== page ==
How can I adjust the shadows in MMD? What are popular MMD shadow mistakes and how do I not make them? Can I change the shadows? Why do the MMD model’s shadows look fake, look weird?
Shadow business …
Adjust the Shadows in MikuMikuDance
Shadow handling is one of the more confusing elements of MMD. There are plenty of videos where shadows are simply turned off (quite often, I suspect, because their creators just didn’t like how it turned out and didn’t know how to do better), and there’s a lot of those where the shadows look rather crude; demeaning the overall quality of an otherwise good video. This happens because MikuMikuDance actually has *two* independent systems of shadow rendering and they can conflict if not managed wisely.
Don’t be afraid of your shadow!
Launch MMD and call for the View menu. In the upper half of the list you’ll see “Display ground shadow” command (and two of its minions – “Ground shadow color” and “Transparent ground shadow“). The most important thing you must remember about Display ground shadow is HOW TO TURN IT OFF. There are only two possible reasons to use it: when you make a video without a stage (fig.1), or your computer is really weak and can’t handle more intensive calculations. In all other cases, Display ground shadow brings more trouble than it’s worth. What it actually does is produce a flat shadow at zero height, regardless of stage’s actual position and terrain – if your surface is at Y<0, the shadow will dangle in the air, and if the stage is higher there will be no shadow visible at all (fig.2). And even if you level your stage exactly at the necessary height, the color will not look natural – even at its best. In addition, you can’t determine which models should or should not cast shadows, and don’t even try to make stage elements cast shadows of their own. You have been warned.
So … How do you make GOOD shadows?
Now, that we got rid of this cheap impostor of a shadow rendering engine… why don’t we see *good* shadows? The answer is: each element of your video has its own setting determining both whether it will cast a shadow of its own, and at the same time, will it reflect shadows cast by other elements. And, unlike .pmd models, all Accessories (to which class your stage most likely belongs) do not have shadows set to “on” by default. Switch into “To camera” mode, select your stage in the AMP, and set its “Shadow” checkbox “on”. Do the same for every other “material” accessory (that is, not MME effects, stage lights, and such), while you’re at it. Voila – your models now have genuinely rendered shadows (fig.3).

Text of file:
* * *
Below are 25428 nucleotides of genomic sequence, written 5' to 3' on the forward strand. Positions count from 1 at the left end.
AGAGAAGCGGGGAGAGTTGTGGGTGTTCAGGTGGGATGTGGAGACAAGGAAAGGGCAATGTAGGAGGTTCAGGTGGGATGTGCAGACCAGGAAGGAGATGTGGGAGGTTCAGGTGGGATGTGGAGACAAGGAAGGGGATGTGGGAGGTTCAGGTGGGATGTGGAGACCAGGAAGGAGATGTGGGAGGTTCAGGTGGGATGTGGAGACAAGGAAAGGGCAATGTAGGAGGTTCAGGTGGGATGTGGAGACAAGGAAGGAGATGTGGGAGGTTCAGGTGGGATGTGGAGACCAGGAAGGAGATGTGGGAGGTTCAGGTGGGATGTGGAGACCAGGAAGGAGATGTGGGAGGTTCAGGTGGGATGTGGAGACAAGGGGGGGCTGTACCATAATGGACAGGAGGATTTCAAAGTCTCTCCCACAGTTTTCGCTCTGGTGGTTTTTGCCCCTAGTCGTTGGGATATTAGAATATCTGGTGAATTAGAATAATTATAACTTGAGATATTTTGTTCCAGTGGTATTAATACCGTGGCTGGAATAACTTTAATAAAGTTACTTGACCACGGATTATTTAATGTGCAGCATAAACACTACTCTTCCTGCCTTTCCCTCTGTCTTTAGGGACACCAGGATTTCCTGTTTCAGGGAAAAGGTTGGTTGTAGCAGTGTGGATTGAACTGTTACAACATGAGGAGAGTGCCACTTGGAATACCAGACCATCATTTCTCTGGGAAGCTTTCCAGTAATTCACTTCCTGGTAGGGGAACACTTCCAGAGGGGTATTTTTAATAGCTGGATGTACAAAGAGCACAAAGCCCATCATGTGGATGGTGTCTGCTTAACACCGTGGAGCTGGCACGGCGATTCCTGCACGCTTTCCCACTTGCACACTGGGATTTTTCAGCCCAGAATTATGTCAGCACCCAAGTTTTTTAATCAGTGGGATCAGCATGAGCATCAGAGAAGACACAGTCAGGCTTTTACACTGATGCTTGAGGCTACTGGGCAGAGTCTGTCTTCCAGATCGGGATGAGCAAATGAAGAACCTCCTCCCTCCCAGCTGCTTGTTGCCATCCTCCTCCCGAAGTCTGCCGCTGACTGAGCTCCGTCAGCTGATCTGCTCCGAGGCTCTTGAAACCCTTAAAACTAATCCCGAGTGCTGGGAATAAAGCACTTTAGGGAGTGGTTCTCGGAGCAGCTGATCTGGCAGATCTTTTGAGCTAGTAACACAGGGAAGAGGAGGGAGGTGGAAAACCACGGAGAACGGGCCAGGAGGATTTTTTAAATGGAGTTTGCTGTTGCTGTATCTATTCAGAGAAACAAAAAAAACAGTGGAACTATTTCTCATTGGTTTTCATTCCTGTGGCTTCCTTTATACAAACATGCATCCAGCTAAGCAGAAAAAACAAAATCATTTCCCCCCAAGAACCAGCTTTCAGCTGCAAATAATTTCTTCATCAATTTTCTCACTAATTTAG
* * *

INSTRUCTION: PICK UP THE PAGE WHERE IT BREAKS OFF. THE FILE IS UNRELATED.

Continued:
The fact that they are properly rendered, though, doesn’t necessarily mean they will always look pretty – the engine has to settle to its own level of approximation lest calculation time will be unacceptably long. In order to tune your shadows to the current situation, use the second group of commands in View menu: “Self-shadow” and “Shadow setting”. Self-shadow determines whether the engine should calculate only shadows that an item throws at other elements, or does it need to calculate shadows that various parts of the model throw at the model itself. Usually there’s no reason to turn it off.
Shadow setting …
Shadow setting is the “distance to the shadow source” (confusingly, not the same thing as “light source”) – a conventional parameter determining quality balance in shadows’ rendering. Depending on camera distance to the stage, you may want to adjust it. In “Mode 1”, there will be a relatively small window of “shadow distance” value at which *all* elements’ shadows present on screen are displayed. The farther is the camera, the narrower that window usually is, and the higher the value you must set to cover the whole stage. At closer distances, the shadow will look too pixelated, so you’ll have to decrease that value – you can afford that because at such distances there won’t be too many shadows to take care of. In “Mode 2”, it is much easier to cover the whole stage with less precise shadow distance settings, but the overall quality of shadows is worse. The “OFF mode” turns off shadow rendering completely.
The paragraph above might sound intimidating and hard to memorize, but in practice, you always can find a suitable balance of parameters providing the necessary quality of the image. Don’t forget to Register, though.
One more factor affecting shadows is the light source’s position in the Light Manipulation Panel (green). With it, you can set the angle at which your shadows fit the whole arrangement best.
You’re good to go!
That’s pretty much all you needed to know in order to make your shadows look neat!
UPDATE: Since the version 9.00 of MMD, “Shadow setting” menu is moved into its own screen panel displayed in Camera mode. Also, the newer version is added with “Fshadow” button in the upper right corner of the screen that additionally increases the quality of shadows rendered. This mode requires a lot of memory, though, so better turn it on only before making the final version of a picture or video.
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